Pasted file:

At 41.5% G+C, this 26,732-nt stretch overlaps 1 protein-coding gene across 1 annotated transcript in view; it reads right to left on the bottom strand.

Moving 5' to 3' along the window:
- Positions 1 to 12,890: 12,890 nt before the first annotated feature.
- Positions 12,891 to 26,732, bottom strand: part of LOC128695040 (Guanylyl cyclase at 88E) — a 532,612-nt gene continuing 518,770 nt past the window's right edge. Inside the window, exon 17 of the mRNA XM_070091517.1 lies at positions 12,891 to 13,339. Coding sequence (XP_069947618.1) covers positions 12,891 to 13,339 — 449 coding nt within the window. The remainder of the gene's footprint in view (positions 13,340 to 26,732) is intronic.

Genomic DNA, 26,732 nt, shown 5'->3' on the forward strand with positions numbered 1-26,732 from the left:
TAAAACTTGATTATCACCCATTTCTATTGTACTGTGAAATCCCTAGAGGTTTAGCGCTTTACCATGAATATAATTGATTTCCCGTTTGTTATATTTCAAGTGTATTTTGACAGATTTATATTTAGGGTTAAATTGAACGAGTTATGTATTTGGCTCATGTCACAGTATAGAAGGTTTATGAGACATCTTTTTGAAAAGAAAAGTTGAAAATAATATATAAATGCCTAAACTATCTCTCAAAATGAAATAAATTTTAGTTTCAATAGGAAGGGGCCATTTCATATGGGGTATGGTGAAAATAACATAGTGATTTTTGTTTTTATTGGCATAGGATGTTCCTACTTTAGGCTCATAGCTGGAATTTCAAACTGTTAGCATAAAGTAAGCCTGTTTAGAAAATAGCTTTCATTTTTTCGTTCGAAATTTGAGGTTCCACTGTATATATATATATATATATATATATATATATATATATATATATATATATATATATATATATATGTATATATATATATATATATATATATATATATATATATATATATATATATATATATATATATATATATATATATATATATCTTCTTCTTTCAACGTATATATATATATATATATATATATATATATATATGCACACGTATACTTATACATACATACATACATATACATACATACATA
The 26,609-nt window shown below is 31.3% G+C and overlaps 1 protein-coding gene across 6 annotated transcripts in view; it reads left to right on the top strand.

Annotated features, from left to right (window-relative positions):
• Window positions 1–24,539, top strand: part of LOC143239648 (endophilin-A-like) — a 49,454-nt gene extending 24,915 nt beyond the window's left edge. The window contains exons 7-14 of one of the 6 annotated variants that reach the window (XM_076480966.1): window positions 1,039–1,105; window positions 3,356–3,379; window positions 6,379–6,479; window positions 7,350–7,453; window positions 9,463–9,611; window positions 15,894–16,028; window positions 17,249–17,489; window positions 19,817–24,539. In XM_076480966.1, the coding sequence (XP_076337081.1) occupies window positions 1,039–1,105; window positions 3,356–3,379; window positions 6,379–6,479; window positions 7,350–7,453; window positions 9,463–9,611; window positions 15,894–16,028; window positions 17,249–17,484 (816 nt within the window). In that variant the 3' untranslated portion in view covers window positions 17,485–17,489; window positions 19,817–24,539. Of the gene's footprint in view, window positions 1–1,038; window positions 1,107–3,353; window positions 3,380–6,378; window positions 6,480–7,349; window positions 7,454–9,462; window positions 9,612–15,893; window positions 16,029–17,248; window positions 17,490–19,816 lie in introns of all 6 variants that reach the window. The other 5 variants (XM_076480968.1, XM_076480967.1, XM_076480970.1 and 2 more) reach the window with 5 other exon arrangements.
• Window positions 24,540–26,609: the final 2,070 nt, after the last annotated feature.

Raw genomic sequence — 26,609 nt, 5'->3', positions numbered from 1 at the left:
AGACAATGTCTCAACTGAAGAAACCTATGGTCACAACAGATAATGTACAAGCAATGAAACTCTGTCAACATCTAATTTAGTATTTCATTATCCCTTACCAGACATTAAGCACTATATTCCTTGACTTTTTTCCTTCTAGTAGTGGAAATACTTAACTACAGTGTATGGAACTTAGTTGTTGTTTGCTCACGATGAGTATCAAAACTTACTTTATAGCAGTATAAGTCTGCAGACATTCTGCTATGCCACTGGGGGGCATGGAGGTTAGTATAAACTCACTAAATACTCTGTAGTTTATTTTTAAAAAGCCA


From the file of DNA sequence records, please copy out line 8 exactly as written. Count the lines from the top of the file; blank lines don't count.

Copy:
Annotated features, from left to right (window-relative positions):